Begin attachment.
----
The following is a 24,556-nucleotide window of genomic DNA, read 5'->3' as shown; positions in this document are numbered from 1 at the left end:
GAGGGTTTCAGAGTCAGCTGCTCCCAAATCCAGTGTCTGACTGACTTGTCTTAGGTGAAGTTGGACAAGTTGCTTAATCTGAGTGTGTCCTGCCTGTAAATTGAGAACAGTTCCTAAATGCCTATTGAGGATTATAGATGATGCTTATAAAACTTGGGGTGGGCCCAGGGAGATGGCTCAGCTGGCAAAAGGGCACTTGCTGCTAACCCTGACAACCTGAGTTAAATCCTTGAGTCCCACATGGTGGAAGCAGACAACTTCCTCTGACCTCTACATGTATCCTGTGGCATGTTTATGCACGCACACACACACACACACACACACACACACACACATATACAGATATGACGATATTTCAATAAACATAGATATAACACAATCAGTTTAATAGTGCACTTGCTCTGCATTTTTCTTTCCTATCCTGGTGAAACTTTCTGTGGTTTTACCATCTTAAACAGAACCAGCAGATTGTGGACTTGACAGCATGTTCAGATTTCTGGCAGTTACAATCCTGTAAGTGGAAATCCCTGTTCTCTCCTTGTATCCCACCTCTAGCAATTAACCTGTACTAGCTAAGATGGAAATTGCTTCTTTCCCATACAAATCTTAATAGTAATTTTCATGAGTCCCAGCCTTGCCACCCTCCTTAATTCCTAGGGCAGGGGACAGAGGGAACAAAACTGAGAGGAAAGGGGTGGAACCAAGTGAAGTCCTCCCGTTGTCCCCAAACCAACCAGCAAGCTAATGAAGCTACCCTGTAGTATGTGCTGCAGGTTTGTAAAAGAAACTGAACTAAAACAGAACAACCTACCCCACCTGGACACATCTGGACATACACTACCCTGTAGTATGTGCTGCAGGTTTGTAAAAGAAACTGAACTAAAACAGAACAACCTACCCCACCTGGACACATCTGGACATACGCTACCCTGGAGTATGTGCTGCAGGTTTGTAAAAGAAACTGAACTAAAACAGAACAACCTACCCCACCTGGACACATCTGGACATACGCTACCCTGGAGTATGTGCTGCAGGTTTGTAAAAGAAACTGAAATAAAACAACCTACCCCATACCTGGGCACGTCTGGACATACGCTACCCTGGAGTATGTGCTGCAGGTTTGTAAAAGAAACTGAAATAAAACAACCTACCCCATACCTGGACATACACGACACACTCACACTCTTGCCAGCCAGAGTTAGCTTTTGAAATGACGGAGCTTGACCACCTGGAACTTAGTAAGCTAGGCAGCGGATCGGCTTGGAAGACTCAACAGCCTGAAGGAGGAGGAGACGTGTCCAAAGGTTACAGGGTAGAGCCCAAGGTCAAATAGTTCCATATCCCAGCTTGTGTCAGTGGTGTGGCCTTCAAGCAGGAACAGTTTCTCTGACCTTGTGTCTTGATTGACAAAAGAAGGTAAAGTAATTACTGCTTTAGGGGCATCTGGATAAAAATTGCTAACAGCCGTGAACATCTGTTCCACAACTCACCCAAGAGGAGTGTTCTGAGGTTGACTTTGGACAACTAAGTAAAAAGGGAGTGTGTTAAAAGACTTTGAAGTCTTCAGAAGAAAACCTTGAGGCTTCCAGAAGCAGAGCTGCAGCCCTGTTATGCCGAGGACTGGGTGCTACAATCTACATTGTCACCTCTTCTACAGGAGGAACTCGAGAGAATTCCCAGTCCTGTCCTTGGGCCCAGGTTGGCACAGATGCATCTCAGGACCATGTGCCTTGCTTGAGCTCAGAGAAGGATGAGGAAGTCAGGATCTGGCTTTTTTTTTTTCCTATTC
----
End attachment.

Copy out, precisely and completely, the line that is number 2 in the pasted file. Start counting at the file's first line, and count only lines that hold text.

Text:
GAGGGTTTCAGAGTCAGCTGCTCCCAAATCCAGTGTCTGACTGACTTGTCTTAGGTGAAGTTGGACAAGTTGCTTAATCTGAGTGTGTCCTGCCTGTAAATTGAGAACAGTTCCTAAATGCCTATTGAGGATTATAGATGATGCTTATAAAACTTGGGGTGGGCCCAGGGAGATGGCTCAGCTGGCAAAAGGGCACTTGCTGCTAACCCTGACAACCTGAGTTAAATCCTTGAGTCCCACATGGTGGAAGCAGACAACTTCCTCTGACCTCTACATGTATCCTGTGGCATGTTTATGCACGCACACACACACACACACACACACACACACACACATATACAGATATGACGATATTTCAATAAACATAGATATAACACAATCAGTTTAATAGTGCACTTGCTCTGCATTTTTCTTTCCTATCCTGGTGAAACTTTCTGTGGTTTTACCATCTTAAACAGAACCAGCAGATTGTGGACTTGACAGCATGTTCAGATTTCTGGCAGTTACAATCCTGTAAGTGGAAATCCCTGTTCTCTCCTTGTATCCCACCTCTAGCAATTAACCTGTACTAGCTAAGATGGAAATTGCTTCTTTCCCATACAAATCTTAATAGTAATTTTCATGAGTCCCAGCCTTGCCACCCTCCTTAATTCCTAGGGCAGGGGACAGAGGGAACAAAACTGAGAGGAAAGGGGTGGAACCAAGTGAAGTCCTCCCGTTGTCCCCAAACCAACCAGCAAGCTAATGAAGCTACCCTGTAGTATGTGCTGCAGGTTTGTAAAAGAAACTGAACTAAAACAGAACAACCTACCCCACCTGGACACATCTGGACATACACTACCCTGTAGTATGTGCTGCAGGTTTGTAAAAGAAACTGAACTAAAACAGAACAACCTACCCCACCTGGACACATCTGGACATACGCTACCCTGGAGTATGTGCTGCAGGTTTGTAAAAGAAACTGAACTAAAACAGAACAACCTACCCCACCTGGACACATCTGGACATACGCTACCCTGGAGTATGTGCTGCAGGTTTGTAAAAGAAACTGAAATAAAACAACCTACCCCATACCTGGGCACGTCTGGACATACGCTACCCTGGAGTATGTGCTGCAGGTTTGTAAAAGAAACTGAAATAAAACAACCTACCCCATACCTGGACATACACGACACACTCACACTCTTGCCAGCCAGAGTTAGCTTTTGAAATGACGGAGCTTGACCACCTGGAACTTAGTAAGCTAGGCAGCGGATCGGCTTGGAAGACTCAACAGCCTGAAGGAGGAGGAGACGTGTCCAAAGGTTACAGGGTAGAGCCCAAGGTCAAATAGTTCCATATCCCAGCTTGTGTCAGTGGTGTGGCCTTCAAGCAGGAACAGTTTCTCTGACCTTGTGTCTTGATTGACAAAAGAAGGTAAAGTAATTACTGCTTTAGGGGCATCTGGATAAAAATTGCTAACAGCCGTGAACATCTGTTCCACAACTCACCCAAGAGGAGTGTTCTGAGGTTGACTTTGGACAACTAAGTAAAAAGGGAGTGTGTTAAAAGACTTTGAAGTCTTCAGAAGAAAACCTTGAGGCTTCCAGAAGCAGAGCTGCAGCCCTGTTATGCCGAGGACTGGGTGCTACAATCTACATTGTCACCTCTTCTACAGGAGGAACTCGAGAGAATTCCCAGTCCTGTCCTTGGGCCCAGGTTGGCACAGATGCATCTCAGGACCATGTGCCTTGCTTGAGCTCAGAGAAGGATGAGGAAGTCAGGATCTGGCTTTTTTTTTTTCCTATTC